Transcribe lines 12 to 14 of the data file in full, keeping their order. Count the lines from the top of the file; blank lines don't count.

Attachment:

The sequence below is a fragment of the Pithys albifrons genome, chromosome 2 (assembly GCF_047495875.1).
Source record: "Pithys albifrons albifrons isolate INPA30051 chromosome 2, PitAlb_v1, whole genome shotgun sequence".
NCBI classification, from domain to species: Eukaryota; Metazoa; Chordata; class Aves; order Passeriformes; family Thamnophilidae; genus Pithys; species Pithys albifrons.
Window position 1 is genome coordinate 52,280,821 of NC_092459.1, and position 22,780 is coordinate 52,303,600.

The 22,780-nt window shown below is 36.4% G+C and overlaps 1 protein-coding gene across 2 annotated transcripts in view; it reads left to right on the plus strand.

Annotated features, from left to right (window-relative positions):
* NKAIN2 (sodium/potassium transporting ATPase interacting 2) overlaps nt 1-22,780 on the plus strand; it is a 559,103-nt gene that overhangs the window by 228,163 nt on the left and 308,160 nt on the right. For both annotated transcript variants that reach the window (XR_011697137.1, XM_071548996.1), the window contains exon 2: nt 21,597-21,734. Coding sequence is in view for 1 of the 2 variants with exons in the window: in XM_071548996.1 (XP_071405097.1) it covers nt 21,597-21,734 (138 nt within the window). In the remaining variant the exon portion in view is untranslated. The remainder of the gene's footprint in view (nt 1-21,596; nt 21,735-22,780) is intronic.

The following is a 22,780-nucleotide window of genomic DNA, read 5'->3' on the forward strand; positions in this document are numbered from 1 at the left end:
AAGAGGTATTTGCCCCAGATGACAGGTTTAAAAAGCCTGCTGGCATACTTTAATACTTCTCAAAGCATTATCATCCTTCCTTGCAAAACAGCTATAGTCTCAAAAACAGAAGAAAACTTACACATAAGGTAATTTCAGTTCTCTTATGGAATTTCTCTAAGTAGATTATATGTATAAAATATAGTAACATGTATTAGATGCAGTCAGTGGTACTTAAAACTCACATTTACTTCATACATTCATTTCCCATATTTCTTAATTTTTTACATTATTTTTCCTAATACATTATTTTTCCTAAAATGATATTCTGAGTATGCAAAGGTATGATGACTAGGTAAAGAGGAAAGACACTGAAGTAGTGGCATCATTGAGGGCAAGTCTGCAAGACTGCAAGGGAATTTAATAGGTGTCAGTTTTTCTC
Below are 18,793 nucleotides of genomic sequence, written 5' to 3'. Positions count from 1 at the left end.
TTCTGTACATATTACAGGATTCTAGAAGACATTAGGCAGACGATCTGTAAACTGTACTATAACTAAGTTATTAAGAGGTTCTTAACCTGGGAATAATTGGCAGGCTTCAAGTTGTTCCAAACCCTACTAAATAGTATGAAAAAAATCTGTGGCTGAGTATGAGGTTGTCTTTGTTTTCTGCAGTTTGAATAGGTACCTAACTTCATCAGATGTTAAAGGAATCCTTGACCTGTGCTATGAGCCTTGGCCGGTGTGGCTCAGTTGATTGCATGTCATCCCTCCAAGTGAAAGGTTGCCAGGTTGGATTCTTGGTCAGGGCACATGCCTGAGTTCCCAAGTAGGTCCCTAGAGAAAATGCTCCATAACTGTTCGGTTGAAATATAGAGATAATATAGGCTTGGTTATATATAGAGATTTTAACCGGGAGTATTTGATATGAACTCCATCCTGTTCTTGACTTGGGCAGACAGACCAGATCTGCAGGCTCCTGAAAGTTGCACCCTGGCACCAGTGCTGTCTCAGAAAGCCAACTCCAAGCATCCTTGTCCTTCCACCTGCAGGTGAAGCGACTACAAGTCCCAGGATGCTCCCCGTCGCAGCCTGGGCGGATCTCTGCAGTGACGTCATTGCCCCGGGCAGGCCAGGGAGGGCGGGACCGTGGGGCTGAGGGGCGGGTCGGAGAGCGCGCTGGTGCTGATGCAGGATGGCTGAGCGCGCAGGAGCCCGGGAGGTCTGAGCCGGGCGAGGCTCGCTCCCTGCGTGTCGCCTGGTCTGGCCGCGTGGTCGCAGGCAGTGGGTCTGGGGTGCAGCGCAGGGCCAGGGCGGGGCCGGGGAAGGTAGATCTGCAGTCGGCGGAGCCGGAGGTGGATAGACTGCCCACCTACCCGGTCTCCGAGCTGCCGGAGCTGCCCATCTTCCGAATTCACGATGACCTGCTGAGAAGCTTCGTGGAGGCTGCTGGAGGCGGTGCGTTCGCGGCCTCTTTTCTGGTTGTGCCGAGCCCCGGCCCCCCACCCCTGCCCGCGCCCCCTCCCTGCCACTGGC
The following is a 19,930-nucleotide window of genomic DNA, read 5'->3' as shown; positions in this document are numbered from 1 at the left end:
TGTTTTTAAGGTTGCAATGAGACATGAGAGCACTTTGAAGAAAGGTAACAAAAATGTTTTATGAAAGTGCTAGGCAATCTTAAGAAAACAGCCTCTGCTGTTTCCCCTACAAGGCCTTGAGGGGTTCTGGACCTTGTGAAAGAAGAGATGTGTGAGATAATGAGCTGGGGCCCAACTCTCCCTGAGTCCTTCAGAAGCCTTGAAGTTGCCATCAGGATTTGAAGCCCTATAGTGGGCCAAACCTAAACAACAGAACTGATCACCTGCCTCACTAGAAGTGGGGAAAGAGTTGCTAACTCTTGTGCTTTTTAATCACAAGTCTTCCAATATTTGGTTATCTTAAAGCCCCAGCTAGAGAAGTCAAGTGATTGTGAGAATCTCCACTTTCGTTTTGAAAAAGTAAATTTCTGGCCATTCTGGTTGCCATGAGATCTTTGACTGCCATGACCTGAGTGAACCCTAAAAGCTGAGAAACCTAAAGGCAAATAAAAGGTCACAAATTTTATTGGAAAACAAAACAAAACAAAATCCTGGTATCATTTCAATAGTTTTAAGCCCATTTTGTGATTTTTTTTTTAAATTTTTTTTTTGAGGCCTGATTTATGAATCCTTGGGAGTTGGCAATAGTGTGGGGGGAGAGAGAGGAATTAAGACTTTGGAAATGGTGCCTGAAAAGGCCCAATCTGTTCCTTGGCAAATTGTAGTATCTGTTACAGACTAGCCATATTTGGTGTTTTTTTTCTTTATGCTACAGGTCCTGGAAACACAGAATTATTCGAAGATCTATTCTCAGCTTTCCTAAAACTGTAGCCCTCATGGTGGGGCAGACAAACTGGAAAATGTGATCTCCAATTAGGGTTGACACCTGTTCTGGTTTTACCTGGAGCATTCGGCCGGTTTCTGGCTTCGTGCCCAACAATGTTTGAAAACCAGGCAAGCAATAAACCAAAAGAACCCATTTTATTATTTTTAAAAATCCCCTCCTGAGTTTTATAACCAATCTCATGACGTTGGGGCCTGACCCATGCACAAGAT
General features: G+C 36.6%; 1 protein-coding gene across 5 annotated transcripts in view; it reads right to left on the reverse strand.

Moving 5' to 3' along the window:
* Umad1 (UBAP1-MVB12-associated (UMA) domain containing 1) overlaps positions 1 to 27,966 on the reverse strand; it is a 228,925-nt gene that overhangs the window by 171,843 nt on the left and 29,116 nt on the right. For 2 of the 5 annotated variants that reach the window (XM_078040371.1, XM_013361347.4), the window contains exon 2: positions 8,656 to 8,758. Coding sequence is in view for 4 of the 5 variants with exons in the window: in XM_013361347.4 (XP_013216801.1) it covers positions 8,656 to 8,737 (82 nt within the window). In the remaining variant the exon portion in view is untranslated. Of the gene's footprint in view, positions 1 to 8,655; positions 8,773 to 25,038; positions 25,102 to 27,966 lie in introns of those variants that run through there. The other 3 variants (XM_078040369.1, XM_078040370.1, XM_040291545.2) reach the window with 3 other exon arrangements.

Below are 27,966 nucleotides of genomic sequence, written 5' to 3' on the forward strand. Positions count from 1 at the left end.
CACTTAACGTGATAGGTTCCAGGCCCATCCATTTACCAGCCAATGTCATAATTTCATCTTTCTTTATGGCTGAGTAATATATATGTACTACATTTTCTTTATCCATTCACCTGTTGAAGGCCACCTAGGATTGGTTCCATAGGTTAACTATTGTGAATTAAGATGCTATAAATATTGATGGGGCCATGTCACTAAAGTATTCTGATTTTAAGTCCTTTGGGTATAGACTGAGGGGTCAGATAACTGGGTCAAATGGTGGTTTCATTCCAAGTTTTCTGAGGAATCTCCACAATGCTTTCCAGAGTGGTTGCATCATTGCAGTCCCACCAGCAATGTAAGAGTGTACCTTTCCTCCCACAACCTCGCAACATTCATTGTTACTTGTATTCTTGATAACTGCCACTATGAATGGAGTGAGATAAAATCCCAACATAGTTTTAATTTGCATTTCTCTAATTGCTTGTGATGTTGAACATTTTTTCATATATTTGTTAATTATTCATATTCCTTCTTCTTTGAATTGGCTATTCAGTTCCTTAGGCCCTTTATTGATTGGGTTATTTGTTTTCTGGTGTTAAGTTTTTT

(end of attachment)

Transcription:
The following is a 19,930-nucleotide window of genomic DNA, read 5'->3' as shown; positions in this document are numbered from 1 at the left end:
TGTTTTTAAGGTTGCAATGAGACATGAGAGCACTTTGAAGAAAGGTAACAAAAATGTTTTATGAAAGTGCTAGGCAATCTTAAGAAAACAGCCTCTGCTGTTTCCCCTACAAGGCCTTGAGGGGTTCTGGACCTTGTGAAAGAAGAGATGTGTGAGATAATGAGCTGGGGCCCAACTCTCCCTGAGTCCTTCAGAAGCCTTGAAGTTGCCATCAGGATTTGAAGCCCTATAGTGGGCCAAACCTAAACAACAGAACTGATCACCTGCCTCACTAGAAGTGGGGAAAGAGTTGCTAACTCTTGTGCTTTTTAATCACAAGTCTTCCAATATTTGGTTATCTTAAAGCCCCAGCTAGAGAAGTCAAGTGATTGTGAGAATCTCCACTTTCGTTTTGAAAAAGTAAATTTCTGGCCATTCTGGTTGCCATGAGATCTTTGACTGCCATGACCTGAGTGAACCCTAAAAGCTGAGAAACCTAAAGGCAAATAAAAGGTCACAAATTTTATTGGAAAACAAAACAAAACAAAATCCTGGTATCATTTCAATAGTTTTAAGCCCATTTTGTGATTTTTTTTTTAAATTTTTTTTTTGAGGCCTGATTTATGAATCCTTGGGAGTTGGCAATAGTGTGGGGGGAGAGAGAGGAATTAAGACTTTGGAAATGGTGCCTGAAAAGGCCCAATCTGTTCCTTGGCAAATTGTAGTATCTGTTACAGACTAGCCATATTTGGTGTTTTTTTTCTTTATGCTACAGGTCCTGGAAACACAGAATTATTCGAAGATCTATTCTCAGCTTTCCTAAAACTGTAGCCCTCATGGTGGGGCAGACAAACTGGAAAATGTGATCTCCAATTAGGGTTGACACCTGTTCTGGTTTTACCTGGAGCATTCGGCCGGTTTCTGGCTTCGTGCCCAACAATGTTTGAAAACCAGGCAAGCAATAAACCAAAAGAACCCATTTTATTATTTTTAAAAATCCCCTCCTGAGTTTTATAACCAATCTCATGACGTTGGGGCCTGACCCATGCACAAGAT
General features: G+C 36.6%; 1 protein-coding gene across 5 annotated transcripts in view; it reads right to left on the reverse strand.